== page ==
Merlin Association for Promotion of Creativity

This is a historic love story about the origin of the amphitheater in Pula, which served as the basis for the design of souvenirs created by Merlin Association, with images of Emperor Vespasian and Antonia Cenida, a woman living in Pula in Roman times (magnets, lavender water and bags of lavender).

The amphitheater in Pula or Pula Arena is the largest and best preserved monument of ancient architecture in Croatia. When compared with more than 200 Roman amphitheaters, the cloak of Roman amphitheater in Pula with four side towers is the most rare and unique example of technical and technological solutions. It is the 6th largest Roman amphitheater in the world, and the only one in the world with all three Roman architectural levels entirely preserved. Amphitheater in Pula is as important and attractive as are the Colosseum in Rome, the Arena in Verona, Roman amphitheater in Pompeii, Nimes and Arles in France and El Jem in Tunisia.

Amphitheater

The construction of the Arena took place in several stages during the first century. It is believed that already in the time of Emperor Augustus there was a similar, but smaller and mostly made of wood building at that same location. During the reign of the Flavian dynasty (Vespasian, Titus, Domitian) in the second half of the first century, Arena was further expanded, and the wooden parts were replaced with stone, so Arena got its present appearance. The detailed information about the exact time and duration of construction, or of builders, is not known - historical and archaeological resources on the primary purpose of the amphitheater are very limited. Interestingly, at about the same time the Colosseum in Rome was constructed.

It is not yet fully known why the Romans did build this monumental building in Pula. One legend says that the construction of the amphitheater in Pula was commissioned by Emperor Vespasian in honor of his mistress Antonia Cenida who had estates in Pula.

ANTONIA CENIDA and TITUS FLAVIUS VESPASIAN

Nero's death in June 68 marked the end of the Julio-Claudian and the beginning of the Flavian (Vespasian) reign of Roman Empire. Istria can thank the first Flavian, Titus Flavius Vespazijan (17th November 09 - 24th June 79) for the Flavian road, which went from Aquileia, via Trieste, Porec, Pula and Vodnjan, to the Arena amphitheater (his statue was built in Pula in year 73). His last words were: "I think I'm turning into a god."[1]

Antonia Cenida was born in Pula, and was first the slave and then a freed woman (liberta). She worked as a scribe in the house of Antonia Minor, the daughter of Marcus Antonius, mother of Emperor Claudius and grandmother of Caligula. Antonia, Vespasian's favorite, was energetic and intelligent woman who, after the death of his wife Domicile, came to Vespasian's court and remained his companion until her death at the age of 75. [2] It is believed that Cenida influenced Vespasian to complete the construction of the Roman amphitheater in Pula, which construction began in the time of Claudius. She had two influential brothers, Felix and Palant, who were both freedmen like Cenida. Antonius Felix became procurator of Judea during the reign of Claudius, and Antonius Pallas was among the most intimate advisers of the Emperor Claudius and his second companion Agrippina. [3]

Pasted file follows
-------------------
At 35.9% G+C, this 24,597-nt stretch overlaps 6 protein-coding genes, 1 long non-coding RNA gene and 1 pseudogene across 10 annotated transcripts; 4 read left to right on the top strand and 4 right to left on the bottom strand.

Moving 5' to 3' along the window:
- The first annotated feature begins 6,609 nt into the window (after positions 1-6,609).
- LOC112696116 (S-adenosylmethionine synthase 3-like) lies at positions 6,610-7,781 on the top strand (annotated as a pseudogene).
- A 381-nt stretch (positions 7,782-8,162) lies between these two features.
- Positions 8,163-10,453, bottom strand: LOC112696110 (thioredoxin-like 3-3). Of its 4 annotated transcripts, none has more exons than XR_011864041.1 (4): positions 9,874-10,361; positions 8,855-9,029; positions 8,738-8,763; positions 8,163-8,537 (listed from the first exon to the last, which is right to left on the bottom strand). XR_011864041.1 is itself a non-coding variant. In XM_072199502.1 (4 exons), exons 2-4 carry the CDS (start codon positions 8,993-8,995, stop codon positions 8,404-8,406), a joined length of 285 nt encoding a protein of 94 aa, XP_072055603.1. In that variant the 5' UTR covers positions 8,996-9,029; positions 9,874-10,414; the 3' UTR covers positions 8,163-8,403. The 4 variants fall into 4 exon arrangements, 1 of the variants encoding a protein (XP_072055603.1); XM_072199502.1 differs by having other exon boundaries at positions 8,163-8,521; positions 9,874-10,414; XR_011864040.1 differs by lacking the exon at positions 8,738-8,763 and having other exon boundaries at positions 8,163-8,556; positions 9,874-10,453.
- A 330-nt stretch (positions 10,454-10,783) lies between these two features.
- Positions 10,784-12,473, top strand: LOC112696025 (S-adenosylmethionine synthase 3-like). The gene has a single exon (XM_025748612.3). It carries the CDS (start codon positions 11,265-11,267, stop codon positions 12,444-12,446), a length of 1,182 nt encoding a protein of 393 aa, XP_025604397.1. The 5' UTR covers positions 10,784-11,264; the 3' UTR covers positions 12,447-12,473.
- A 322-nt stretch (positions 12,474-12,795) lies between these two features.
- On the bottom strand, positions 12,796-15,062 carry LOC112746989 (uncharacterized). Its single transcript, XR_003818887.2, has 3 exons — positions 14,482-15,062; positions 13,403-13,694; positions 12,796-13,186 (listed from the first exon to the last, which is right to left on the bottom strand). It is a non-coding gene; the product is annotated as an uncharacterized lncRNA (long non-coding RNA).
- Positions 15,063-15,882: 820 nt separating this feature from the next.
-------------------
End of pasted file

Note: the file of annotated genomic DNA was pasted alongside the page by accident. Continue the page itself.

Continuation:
Historical legend says that Emperor Titus Flavius Vespasian was madly in love with beautiful liberta Antonia Cenida, and in honor of his charming mistress he finished the construction of magnificent Arena. "Antonia Cenida thinks, moreover, she believes that the amphitheater in Pietas Julia is fruit of her and Titus' love, and all the others, in her view, are mere intermediaries. That is why Antonia Cenida will do anything to remove the names of all, including builders Lucia Subaga, purge them from everywhere, so that they will not be mentioned. Therefore, she believes, only two names will remain for history in connection with the greatest architectural work in Pietas Julia: Antonia Cenida and Titus Flavius Vespasianus. " [4] However, the historical sources claim that Vespasian "as widower lived with the liberated slave Cenida as his concubine." It was astounding, but not too worrisome, that this lady was much earlier a former slave of Antonia, daughter of Marcus Antonius. Cenida became older, and could hardly encourage the style of Marcus Antonius. However, she could certainly retell excellent gossip to old Vespasian when in his bed." [5] Whatever the truth, whether Cenida was a concubine or honorable mistress (faithful only to Vespasian), and whether the amphitheater in Pula was built because of love or for the leisure of Roman soldiers who arrived from many battlefields in that vast Empire, and needed to relax, Arena is still here and defies the time and human negligence for past two thousand years.

Literature:

[1]   Robin Lane Fox: "Classical World: The Epic History of Greece and Rome", Naklada Ljevak, Zagreb 2008., page. 454.

[2]   Alka Starac: "Imperial estates in Histria", Opuscula Archaeologica Papers of the Archaeological Institute, No. 1, Archaeological Institute of the Faculty of Philosophy in Zagreb, Zagreb 1994., page 136.

[3]   Bernardo Benussi: "The history of Pula in light of municipal institutions until 1918", Zavičajna naklada "Žakan Juri", Pula 2002., page 682-684.

[4]   Stjepan Vukušić: " Spirit in stone", Naklada Društva hrvatskih književnika, Nakladni zavod Matice hrvatske, City of Pula – Department of General Administration, Economic and Social activities, Zagreb-Pula 1997., page 85-86.

[5]   Robin Lane Fox: "Classical World: The Epic History of Greece and Rome", Naklada Ljevak, Zagreb 2008., page 449.

Author: Miodrag Kalčić